Dead Space Remake Review | Attack of the Fanboy

Dead Space Remake Review |  Attack of the Fanboy

The Dead Space Remake brings back the classic Dead Space game from 2008 but is completely rebuilt with new features, visuals, audio, and gameplay improvements. The new developers, Motive, recognized the importance of the original game and tried to stay as faithful to its vision as possible. As a result, the story essentially remains the same, with the most significant changes they made to item locations and puzzles to fit their newly added features. You might be hesitant to purchase yet another expensive remake because you feel you will be let down, and it will ruin all of those glorious memories of when you played the game 15 years ago. Trust me, I was the same, but let me tell you, I was pleasantly surprised, and you will be too.

Aboard the USG Ishimura

Dead Space Remake is set aboard the USG Ishimura, a massive mining ship classified as a planet cracker. The ship is 5,300 feet and 1,550 feet tall and features nine decks with seven subsections. It was home to 1332 crew members before the Necromorph infection, where it served as both a mining vessel and medical research and development vessel while orbiting Aegis VII.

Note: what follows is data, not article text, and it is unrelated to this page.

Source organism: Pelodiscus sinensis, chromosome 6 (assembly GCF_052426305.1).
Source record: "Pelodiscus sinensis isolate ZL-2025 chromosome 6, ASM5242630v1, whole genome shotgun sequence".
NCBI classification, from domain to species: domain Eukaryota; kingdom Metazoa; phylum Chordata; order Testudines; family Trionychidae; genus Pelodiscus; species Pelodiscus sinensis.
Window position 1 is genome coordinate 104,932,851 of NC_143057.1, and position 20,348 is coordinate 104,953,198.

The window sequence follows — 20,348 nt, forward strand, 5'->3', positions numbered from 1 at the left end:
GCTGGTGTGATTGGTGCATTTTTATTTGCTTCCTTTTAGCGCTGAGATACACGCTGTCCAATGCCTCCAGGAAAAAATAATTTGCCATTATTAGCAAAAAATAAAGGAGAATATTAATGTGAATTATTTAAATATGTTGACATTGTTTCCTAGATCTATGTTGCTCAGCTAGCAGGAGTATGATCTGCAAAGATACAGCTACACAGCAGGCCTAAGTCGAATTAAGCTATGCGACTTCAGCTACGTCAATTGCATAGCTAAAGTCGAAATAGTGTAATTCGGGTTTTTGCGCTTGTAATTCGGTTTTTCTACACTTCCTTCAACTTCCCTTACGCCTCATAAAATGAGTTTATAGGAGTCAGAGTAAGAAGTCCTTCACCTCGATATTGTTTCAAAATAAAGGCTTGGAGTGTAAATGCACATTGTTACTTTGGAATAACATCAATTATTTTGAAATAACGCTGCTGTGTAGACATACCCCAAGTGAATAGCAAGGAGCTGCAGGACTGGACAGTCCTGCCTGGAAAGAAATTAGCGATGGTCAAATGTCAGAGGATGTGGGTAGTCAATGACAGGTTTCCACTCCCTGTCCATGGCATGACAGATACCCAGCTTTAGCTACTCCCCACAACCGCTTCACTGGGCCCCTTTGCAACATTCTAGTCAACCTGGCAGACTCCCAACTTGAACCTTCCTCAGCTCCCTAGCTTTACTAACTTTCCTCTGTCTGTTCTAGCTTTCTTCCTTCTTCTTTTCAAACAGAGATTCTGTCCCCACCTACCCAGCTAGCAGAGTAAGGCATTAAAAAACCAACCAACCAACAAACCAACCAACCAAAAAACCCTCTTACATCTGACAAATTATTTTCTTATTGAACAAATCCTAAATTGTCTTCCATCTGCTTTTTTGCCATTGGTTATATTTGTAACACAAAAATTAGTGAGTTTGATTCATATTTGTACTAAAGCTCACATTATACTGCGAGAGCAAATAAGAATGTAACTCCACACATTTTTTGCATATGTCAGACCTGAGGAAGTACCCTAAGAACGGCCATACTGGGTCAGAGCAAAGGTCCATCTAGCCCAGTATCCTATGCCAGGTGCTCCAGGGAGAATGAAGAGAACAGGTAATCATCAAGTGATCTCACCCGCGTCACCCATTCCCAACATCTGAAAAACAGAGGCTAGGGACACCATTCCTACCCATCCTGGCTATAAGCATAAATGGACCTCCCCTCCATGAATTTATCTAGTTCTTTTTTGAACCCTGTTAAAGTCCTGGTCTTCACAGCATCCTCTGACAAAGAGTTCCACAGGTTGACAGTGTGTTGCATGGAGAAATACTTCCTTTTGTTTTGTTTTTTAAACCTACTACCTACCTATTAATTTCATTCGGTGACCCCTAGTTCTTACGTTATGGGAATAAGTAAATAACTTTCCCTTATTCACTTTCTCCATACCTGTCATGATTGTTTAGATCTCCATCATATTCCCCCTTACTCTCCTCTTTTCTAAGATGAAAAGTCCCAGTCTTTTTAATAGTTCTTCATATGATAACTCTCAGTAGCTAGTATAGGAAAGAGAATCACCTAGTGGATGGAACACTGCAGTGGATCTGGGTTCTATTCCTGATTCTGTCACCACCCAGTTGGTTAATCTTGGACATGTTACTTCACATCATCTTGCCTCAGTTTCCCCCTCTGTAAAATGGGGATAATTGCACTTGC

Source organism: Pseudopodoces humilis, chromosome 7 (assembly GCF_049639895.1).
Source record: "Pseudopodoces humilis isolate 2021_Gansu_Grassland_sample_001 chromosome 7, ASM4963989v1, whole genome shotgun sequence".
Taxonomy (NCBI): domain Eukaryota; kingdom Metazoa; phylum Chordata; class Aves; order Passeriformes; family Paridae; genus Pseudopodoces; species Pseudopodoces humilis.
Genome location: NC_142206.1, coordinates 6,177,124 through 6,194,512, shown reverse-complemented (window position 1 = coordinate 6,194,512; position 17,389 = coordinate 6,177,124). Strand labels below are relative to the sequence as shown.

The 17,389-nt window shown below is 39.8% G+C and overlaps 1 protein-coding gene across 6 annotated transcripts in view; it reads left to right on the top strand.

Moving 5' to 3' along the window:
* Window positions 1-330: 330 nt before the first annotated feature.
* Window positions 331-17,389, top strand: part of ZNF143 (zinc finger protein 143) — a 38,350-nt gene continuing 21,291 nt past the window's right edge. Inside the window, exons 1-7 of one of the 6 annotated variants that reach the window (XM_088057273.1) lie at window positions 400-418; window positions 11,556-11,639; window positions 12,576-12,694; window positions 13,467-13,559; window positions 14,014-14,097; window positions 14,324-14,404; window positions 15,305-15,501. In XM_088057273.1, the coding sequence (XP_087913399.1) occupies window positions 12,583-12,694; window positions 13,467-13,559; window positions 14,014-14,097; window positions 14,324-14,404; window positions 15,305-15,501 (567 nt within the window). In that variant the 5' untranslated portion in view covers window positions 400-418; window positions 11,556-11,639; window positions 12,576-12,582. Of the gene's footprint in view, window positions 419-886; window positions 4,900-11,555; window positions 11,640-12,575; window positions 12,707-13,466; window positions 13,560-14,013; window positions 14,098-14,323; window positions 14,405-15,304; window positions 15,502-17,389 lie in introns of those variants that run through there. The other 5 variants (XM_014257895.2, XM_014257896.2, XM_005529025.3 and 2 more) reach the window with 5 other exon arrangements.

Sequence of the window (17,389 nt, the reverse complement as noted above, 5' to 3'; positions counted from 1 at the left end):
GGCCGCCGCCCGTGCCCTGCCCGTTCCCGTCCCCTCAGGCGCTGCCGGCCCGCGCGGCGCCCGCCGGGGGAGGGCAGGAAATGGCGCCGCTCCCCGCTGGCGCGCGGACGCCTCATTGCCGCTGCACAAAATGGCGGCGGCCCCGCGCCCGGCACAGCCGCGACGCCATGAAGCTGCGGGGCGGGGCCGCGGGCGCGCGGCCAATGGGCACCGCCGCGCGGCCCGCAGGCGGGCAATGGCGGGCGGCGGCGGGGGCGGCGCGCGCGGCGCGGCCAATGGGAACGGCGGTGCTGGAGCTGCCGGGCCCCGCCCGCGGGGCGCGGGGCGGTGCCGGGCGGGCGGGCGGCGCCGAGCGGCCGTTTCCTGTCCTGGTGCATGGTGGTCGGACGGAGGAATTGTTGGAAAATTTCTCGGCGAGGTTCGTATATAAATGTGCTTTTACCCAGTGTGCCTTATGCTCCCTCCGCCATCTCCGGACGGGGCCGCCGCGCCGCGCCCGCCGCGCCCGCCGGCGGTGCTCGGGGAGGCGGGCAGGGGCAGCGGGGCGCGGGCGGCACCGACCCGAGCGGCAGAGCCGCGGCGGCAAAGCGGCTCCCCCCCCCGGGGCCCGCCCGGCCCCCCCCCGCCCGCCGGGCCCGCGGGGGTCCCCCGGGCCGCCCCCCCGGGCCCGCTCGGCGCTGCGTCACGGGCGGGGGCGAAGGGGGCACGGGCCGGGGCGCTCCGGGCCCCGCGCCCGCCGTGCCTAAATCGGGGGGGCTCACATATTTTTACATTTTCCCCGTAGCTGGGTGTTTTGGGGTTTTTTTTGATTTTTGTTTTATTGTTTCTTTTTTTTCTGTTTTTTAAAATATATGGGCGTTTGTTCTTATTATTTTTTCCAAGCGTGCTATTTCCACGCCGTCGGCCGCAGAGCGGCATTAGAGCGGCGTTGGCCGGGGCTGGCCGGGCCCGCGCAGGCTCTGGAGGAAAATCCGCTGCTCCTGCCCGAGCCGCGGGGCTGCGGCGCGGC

I provided the above facts about the Ishimura to give you an idea of ​​how massive it is and why it provides a perfect space for the Dead Space game to take place in. From the Medical Deck to the Hydroponics Deck to the Tram Station, you will experience what it is like to be aboard a space station in astonishing detail that will hit all your senses. But, of course, the Ishimura is not just a space station but an infested space station, which is every sci-fi lover’s dream and nightmare. So what would you do if you were in Ellen Ripley’s shoes?

No sci-fi game would be complete without experiencing space, and you will get to see this firsthand with the damaged parts of the Ishimura, letting in the void that is space to make your journey that much more difficult. Navigate the difficulties of Zero-G and no-oxygen environments while solving puzzles and fighting Necromorphs.

Isaac Clarke and Crew

USG-Kellion-Crew

At the start of Dead Space Remake, we meet Isaac Clarke, voiced by Gunner Wright, and the rest of the USG Kellion crew: Corporal Aiden Chen, Corporal Johnston, Computer Specialist Kendra Daniels, and Senior Security Officer Zach Hammond. I enjoyed my reunion with the Kellion crew after 15 years and had to remind myself that they weren’t long for this world. When Chen met his untimely demise at the beginning of the game, I clasped my hand to my mouth in shock and awe because it was more brutal than I remembered.

As the game progresses, we meet the USG Ishimura crew through holographic recordings, voice logs, and text documents that unravel what happened to the USG Ishimura, its crew, and the colony on Aegis VII. So with these logs, we learn that Ishimura was more than just mining, and the crew members we meet show us two sides of the coin. The first is the poor unsuspecting crew members who were there to do their jobs. The second is those who knew the real reason for their journey and were trying to figure out the horrors that unfolded unknown to the rest of the crew.